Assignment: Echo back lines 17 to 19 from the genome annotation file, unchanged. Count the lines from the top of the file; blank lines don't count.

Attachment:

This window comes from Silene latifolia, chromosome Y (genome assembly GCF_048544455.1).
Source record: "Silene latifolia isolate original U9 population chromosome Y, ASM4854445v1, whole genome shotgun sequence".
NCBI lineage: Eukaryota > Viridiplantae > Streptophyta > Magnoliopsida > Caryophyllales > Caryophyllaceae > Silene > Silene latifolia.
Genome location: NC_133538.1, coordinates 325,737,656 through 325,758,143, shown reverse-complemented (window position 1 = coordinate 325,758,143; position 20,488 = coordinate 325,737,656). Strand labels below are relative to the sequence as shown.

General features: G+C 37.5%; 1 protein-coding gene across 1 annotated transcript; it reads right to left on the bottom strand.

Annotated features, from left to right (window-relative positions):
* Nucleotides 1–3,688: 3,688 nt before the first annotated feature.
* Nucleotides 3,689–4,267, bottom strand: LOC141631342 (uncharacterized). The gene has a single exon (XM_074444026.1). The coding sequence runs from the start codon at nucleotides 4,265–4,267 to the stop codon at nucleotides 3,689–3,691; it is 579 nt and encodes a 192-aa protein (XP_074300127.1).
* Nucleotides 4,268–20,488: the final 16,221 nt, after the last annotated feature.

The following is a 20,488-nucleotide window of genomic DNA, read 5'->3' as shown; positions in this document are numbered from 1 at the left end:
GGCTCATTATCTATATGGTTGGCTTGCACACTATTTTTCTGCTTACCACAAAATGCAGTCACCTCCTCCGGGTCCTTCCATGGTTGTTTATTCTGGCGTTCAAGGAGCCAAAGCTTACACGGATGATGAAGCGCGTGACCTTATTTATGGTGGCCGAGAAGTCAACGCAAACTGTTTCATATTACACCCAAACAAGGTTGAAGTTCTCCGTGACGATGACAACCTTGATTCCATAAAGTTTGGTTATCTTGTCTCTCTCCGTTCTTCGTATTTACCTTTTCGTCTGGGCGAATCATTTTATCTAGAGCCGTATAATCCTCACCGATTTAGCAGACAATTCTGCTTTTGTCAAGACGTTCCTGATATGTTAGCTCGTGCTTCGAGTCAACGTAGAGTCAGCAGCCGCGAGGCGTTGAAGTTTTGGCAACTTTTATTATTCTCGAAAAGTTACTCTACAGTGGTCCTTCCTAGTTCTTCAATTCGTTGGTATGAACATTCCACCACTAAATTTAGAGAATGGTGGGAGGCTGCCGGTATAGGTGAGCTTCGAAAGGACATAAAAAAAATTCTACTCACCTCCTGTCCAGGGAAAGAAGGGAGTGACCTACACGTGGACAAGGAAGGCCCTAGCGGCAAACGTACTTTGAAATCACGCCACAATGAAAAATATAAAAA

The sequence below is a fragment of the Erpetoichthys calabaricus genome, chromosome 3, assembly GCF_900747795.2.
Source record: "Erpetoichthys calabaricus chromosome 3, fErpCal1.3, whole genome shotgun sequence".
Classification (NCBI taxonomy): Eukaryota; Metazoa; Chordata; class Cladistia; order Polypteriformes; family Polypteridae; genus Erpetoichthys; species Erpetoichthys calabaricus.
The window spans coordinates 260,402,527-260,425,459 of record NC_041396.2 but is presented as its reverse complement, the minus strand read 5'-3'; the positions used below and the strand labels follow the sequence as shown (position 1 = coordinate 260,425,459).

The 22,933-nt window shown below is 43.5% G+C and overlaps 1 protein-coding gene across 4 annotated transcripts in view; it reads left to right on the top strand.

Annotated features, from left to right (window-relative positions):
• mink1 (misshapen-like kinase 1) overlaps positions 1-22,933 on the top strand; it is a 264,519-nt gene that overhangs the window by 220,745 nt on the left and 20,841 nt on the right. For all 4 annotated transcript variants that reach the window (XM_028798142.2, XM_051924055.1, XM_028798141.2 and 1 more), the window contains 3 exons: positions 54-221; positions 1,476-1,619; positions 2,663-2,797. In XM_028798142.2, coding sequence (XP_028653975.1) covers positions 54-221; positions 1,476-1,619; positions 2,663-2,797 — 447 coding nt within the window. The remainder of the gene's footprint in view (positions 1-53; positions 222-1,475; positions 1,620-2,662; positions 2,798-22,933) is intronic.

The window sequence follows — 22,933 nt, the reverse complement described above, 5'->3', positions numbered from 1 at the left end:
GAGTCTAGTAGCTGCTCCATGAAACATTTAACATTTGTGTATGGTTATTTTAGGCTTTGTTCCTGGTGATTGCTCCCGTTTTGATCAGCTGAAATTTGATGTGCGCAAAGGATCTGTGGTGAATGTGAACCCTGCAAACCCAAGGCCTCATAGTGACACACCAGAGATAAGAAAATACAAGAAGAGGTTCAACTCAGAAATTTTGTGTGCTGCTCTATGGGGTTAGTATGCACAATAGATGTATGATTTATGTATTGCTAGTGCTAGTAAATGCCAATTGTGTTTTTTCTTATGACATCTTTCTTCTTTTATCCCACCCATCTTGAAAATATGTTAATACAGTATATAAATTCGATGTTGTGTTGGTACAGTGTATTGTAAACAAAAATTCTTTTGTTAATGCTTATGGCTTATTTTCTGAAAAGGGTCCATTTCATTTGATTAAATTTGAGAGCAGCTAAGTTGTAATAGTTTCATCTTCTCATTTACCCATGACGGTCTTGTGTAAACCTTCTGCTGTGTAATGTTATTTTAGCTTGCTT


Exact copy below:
Annotated features, from left to right (window-relative positions):
• mink1 (misshapen-like kinase 1) overlaps positions 1-22,933 on the top strand; it is a 264,519-nt gene that overhangs the window by 220,745 nt on the left and 20,841 nt on the right. For all 4 annotated transcript variants that reach the window (XM_028798142.2, XM_051924055.1, XM_028798141.2 and 1 more), the window contains 3 exons: positions 54-221; positions 1,476-1,619; positions 2,663-2,797. In XM_028798142.2, coding sequence (XP_028653975.1) covers positions 54-221; positions 1,476-1,619; positions 2,663-2,797 — 447 coding nt within the window. The remainder of the gene's footprint in view (positions 1-53; positions 222-1,475; positions 1,620-2,662; positions 2,798-22,933) is intronic.

The window sequence follows — 22,933 nt, the reverse complement described above, 5'->3', positions numbered from 1 at the left end: